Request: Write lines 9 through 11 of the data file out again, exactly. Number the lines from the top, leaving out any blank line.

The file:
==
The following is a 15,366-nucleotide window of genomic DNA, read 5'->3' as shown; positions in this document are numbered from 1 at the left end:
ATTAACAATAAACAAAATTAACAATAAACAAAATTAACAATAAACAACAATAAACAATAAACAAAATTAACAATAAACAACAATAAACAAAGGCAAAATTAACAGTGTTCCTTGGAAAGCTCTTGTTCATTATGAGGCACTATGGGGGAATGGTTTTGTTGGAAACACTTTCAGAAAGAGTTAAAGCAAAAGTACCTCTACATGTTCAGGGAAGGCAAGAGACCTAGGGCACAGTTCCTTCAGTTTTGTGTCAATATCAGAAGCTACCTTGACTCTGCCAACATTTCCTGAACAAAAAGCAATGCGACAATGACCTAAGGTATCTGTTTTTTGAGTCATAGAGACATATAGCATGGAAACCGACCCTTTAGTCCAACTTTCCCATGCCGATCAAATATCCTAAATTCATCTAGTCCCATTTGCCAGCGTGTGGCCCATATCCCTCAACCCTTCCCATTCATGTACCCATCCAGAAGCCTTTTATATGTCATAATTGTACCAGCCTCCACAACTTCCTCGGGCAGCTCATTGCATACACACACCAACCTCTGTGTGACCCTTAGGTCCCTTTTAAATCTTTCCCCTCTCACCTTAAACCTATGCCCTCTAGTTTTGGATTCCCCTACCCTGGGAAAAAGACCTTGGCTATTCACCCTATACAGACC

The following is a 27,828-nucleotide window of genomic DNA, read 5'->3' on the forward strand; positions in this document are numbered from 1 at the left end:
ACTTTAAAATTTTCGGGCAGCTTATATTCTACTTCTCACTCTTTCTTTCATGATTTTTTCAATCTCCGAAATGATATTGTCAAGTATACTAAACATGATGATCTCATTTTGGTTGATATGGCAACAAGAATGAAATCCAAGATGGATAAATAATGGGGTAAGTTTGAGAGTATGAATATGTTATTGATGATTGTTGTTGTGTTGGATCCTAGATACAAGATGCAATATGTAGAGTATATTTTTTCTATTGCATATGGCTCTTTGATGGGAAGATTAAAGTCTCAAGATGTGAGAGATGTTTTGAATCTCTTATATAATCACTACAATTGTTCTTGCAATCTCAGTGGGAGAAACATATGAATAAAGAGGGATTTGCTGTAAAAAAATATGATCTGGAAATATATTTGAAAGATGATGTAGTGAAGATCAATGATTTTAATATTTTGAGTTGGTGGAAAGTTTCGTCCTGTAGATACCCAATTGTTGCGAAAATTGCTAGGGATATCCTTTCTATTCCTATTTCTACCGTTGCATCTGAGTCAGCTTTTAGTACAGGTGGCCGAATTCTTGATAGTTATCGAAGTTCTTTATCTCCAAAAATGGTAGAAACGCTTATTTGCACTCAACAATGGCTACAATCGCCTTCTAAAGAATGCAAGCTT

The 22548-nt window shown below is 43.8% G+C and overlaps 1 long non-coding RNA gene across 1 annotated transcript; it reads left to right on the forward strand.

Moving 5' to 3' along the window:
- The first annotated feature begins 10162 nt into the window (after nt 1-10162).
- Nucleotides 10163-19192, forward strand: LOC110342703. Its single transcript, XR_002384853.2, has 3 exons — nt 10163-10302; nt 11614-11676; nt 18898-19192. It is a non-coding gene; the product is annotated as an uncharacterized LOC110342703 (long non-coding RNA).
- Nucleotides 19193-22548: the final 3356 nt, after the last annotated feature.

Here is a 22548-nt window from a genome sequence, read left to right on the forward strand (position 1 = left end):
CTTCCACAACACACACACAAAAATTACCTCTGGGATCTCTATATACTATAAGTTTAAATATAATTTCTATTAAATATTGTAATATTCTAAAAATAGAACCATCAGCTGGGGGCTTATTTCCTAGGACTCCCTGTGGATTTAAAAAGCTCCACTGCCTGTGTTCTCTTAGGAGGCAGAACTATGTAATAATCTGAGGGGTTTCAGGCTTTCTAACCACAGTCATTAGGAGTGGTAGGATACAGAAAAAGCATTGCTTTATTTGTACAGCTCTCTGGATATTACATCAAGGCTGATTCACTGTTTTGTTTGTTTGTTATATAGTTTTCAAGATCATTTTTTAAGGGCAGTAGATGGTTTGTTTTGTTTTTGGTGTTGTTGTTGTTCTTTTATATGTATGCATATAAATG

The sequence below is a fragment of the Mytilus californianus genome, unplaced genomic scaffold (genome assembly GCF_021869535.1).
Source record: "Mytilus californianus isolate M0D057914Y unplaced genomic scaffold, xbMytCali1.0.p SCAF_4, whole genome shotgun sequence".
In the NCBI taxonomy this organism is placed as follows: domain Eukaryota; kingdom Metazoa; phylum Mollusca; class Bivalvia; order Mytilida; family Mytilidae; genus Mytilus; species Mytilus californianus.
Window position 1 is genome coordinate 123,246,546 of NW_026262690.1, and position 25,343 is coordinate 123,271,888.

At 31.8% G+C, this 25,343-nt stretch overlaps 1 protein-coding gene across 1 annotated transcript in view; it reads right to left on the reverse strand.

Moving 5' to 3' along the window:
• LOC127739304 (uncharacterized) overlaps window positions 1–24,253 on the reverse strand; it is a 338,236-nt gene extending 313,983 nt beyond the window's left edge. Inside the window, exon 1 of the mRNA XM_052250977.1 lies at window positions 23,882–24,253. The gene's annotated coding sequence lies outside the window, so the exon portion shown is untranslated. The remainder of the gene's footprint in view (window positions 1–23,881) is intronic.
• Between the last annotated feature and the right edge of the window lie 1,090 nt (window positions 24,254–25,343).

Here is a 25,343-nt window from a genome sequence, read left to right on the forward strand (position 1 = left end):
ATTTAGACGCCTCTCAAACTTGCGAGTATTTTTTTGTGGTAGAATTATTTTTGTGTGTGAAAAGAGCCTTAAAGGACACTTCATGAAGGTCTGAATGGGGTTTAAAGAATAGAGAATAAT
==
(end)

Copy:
- Nucleotides 19193-22548: the final 3356 nt, after the last annotated feature.

Here is a 22548-nt window from a genome sequence, read left to right on the forward strand (position 1 = left end):
CTTCCACAACACACACACAAAAATTACCTCTGGGATCTCTATATACTATAAGTTTAAATATAATTTCTATTAAATATTGTAATATTCTAAAAATAGAACCATCAGCTGGGGGCTTATTTCCTAGGACTCCCTGTGGATTTAAAAAGCTCCACTGCCTGTGTTCTCTTAGGAGGCAGAACTATGTAATAATCTGAGGGGTTTCAGGCTTTCTAACCACAGTCATTAGGAGTGGTAGGATACAGAAAAAGCATTGCTTTATTTGTACAGCTCTCTGGATATTACATCAAGGCTGATTCACTGTTTTGTTTGTTTGTTATATAGTTTTCAAGATCATTTTTTAAGGGCAGTAGATGGTTTGTTTTGTTTTTGGTGTTGTTGTTGTTCTTTTATATGTATGCATATAAATG